The world’s most well-known playwright was famously an Englishman. William Shakespeare wrote some of his best work in the capital and it was performed by his company in the legendary Globe Theatre, which was originally built back in 1599.
The Globe theatre that can be seen today is just 230m along the river and is an almost exact replica of the original building.
There are tours available around the theatre but the only way to see it come truly alive is during a show. It doesn’t matter if the Bard isn’t your thing, seeing a show at The Globe in the same way it would have been seen hundreds of years before is magical to anyone who visits.
The ArcelorMittal Orbit & Slide
One of the strangest yet most exhilarating activities to undertake in London is this, the longest enclosed slide in the world.
It was originally a piece of artwork created for the London Olympics in 2012. Since then it’s had a huge slide added to its 178m height. So not only does it provide a completely unique view of London from its east side, it also has a thrilling 40 second ride down that will never be forgotten.
Lee Valley White Water Centre
Something else that was specially created for the 2012 Olympics and another activity that is likely to leave anyone brave enough to do it totally soaked.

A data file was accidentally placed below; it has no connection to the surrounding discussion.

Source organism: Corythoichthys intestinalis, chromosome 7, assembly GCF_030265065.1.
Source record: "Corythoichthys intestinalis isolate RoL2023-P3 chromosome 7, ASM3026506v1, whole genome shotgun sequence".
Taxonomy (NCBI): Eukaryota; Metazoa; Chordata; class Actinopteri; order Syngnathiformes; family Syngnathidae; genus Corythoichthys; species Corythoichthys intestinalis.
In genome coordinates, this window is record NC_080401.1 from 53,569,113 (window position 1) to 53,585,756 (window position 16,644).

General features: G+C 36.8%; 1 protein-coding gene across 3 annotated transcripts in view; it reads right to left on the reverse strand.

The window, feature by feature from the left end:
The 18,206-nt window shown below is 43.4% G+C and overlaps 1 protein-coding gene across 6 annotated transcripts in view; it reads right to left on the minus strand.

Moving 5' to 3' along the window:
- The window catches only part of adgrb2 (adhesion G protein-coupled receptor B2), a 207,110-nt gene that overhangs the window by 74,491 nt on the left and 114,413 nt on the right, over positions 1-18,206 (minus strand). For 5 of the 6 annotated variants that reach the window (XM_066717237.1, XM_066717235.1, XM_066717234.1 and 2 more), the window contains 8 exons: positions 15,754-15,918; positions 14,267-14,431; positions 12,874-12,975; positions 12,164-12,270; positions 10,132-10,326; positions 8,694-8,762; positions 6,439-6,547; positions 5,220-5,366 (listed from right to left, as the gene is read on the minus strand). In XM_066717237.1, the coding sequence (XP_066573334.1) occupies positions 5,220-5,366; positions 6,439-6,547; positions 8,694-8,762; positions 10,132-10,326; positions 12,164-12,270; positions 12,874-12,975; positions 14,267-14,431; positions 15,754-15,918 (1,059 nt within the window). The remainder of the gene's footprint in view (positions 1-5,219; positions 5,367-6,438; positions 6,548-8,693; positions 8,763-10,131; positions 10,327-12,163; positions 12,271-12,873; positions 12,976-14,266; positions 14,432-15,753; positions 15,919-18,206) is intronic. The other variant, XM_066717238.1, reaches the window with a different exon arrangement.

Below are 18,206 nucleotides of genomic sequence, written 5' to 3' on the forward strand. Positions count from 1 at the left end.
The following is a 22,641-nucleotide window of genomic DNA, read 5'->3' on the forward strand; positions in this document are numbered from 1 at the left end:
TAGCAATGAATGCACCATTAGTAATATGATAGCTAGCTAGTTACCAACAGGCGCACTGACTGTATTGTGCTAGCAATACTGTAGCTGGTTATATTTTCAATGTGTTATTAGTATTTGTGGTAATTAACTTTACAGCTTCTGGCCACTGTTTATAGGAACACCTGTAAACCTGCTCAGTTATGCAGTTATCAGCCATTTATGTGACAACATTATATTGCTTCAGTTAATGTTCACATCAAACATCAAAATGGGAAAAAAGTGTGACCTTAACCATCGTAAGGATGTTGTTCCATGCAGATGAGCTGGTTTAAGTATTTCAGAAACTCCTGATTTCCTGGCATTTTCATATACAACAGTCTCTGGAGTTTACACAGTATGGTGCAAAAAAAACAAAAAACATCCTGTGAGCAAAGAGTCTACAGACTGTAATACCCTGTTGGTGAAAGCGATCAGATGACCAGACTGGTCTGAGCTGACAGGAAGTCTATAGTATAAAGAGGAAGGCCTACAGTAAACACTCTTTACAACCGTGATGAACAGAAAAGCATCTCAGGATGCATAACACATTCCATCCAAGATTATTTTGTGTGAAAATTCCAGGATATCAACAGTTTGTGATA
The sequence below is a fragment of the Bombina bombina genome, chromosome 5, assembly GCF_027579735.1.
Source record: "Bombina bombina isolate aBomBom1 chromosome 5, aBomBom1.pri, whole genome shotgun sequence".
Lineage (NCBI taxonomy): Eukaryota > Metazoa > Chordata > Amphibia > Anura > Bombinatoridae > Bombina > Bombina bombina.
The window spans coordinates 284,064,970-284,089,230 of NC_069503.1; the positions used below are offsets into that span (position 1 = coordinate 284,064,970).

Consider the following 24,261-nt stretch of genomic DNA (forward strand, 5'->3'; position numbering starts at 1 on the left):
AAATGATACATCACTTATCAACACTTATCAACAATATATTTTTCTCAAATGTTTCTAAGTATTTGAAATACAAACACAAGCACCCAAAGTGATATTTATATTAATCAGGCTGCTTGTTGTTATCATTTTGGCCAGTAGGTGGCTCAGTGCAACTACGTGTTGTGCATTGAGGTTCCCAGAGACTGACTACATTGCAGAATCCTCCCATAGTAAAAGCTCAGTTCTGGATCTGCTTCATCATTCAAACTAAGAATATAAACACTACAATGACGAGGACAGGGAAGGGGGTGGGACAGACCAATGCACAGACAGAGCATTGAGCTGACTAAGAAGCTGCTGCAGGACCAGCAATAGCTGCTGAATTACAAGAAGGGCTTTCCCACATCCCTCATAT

It’s wild water rafting in a capital city and it has experiences suitable for the inexperienced and the experts alike.
There’s not only white-water rafting either. There’s also Hydrospeeding, Kayaking, Tubing, Water Wipeout, Canoeing, Paddle Boarding, Open Water Swimming or, for the seriously fit, the Aquathon.
Take in the View from The Shard
In terms of iconic buildings in London, The Shard is a relative newcomer. It joined the London skyline when it was opened at the beginning of 2013 and it made quite an impact, being the tallest building in the European Union and all that.
As the tallest building on a continent you might expect to get quite a view from the top of it, and you’d be right. There are viewing platforms on levels 68, 69 and 72 which give a 360° view of London the like of which has never been seen before. On a clear day the view can stretch for as long as forty miles and sunsets are quite spectacular and highly recommended.